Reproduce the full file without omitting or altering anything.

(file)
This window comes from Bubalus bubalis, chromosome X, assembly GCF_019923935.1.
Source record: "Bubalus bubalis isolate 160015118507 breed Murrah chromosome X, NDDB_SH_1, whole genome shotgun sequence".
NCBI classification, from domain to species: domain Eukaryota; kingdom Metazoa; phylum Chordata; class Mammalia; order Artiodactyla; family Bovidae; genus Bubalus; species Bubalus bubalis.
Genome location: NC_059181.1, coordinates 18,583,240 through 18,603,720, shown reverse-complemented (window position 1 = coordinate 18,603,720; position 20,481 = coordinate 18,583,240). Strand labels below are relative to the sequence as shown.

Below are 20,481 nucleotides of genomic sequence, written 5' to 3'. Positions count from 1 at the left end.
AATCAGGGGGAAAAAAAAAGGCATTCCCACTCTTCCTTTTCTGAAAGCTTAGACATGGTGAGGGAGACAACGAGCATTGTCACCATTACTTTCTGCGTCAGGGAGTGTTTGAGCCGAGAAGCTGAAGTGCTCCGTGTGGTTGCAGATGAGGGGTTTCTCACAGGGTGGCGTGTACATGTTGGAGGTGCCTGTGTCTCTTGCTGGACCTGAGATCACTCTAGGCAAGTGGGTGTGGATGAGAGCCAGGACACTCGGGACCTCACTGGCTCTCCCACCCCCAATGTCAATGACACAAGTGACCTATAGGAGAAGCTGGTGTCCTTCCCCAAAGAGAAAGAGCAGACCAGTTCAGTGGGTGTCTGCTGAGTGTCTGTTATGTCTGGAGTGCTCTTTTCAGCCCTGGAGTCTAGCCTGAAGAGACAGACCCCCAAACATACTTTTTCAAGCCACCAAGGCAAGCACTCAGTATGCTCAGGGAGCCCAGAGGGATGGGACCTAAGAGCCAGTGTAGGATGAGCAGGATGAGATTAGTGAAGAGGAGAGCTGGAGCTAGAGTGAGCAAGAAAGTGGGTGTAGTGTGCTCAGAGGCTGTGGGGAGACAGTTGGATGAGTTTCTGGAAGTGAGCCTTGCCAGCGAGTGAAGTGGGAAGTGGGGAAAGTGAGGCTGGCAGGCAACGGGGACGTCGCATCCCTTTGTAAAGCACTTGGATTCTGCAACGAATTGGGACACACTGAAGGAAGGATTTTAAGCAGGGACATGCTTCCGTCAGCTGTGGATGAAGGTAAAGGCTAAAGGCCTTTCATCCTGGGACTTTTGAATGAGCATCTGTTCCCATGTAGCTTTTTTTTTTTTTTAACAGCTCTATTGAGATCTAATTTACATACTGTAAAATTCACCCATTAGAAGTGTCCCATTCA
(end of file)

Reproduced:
This window comes from Bubalus bubalis, chromosome X, assembly GCF_019923935.1.
Source record: "Bubalus bubalis isolate 160015118507 breed Murrah chromosome X, NDDB_SH_1, whole genome shotgun sequence".
NCBI classification, from domain to species: domain Eukaryota; kingdom Metazoa; phylum Chordata; class Mammalia; order Artiodactyla; family Bovidae; genus Bubalus; species Bubalus bubalis.
Genome location: NC_059181.1, coordinates 18,583,240 through 18,603,720, shown reverse-complemented (window position 1 = coordinate 18,603,720; position 20,481 = coordinate 18,583,240). Strand labels below are relative to the sequence as shown.

Below are 20,481 nucleotides of genomic sequence, written 5' to 3'. Positions count from 1 at the left end.
AATCAGGGGGAAAAAAAAAGGCATTCCCACTCTTCCTTTTCTGAAAGCTTAGACATGGTGAGGGAGACAACGAGCATTGTCACCATTACTTTCTGCGTCAGGGAGTGTTTGAGCCGAGAAGCTGAAGTGCTCCGTGTGGTTGCAGATGAGGGGTTTCTCACAGGGTGGCGTGTACATGTTGGAGGTGCCTGTGTCTCTTGCTGGACCTGAGATCACTCTAGGCAAGTGGGTGTGGATGAGAGCCAGGACACTCGGGACCTCACTGGCTCTCCCACCCCCAATGTCAATGACACAAGTGACCTATAGGAGAAGCTGGTGTCCTTCCCCAAAGAGAAAGAGCAGACCAGTTCAGTGGGTGTCTGCTGAGTGTCTGTTATGTCTGGAGTGCTCTTTTCAGCCCTGGAGTCTAGCCTGAAGAGACAGACCCCCAAACATACTTTTTCAAGCCACCAAGGCAAGCACTCAGTATGCTCAGGGAGCCCAGAGGGATGGGACCTAAGAGCCAGTGTAGGATGAGCAGGATGAGATTAGTGAAGAGGAGAGCTGGAGCTAGAGTGAGCAAGAAAGTGGGTGTAGTGTGCTCAGAGGCTGTGGGGAGACAGTTGGATGAGTTTCTGGAAGTGAGCCTTGCCAGCGAGTGAAGTGGGAAGTGGGGAAAGTGAGGCTGGCAGGCAACGGGGACGTCGCATCCCTTTGTAAAGCACTTGGATTCTGCAACGAATTGGGACACACTGAAGGAAGGATTTTAAGCAGGGACATGCTTCCGTCAGCTGTGGATGAAGGTAAAGGCTAAAGGCCTTTCATCCTGGGACTTTTGAATGAGCATCTGTTCCCATGTAGCTTTTTTTTTTTTTTAACAGCTCTATTGAGATCTAATTTACATACTGTAAAATTCACCCATTAGAAGTGTCCCATTCA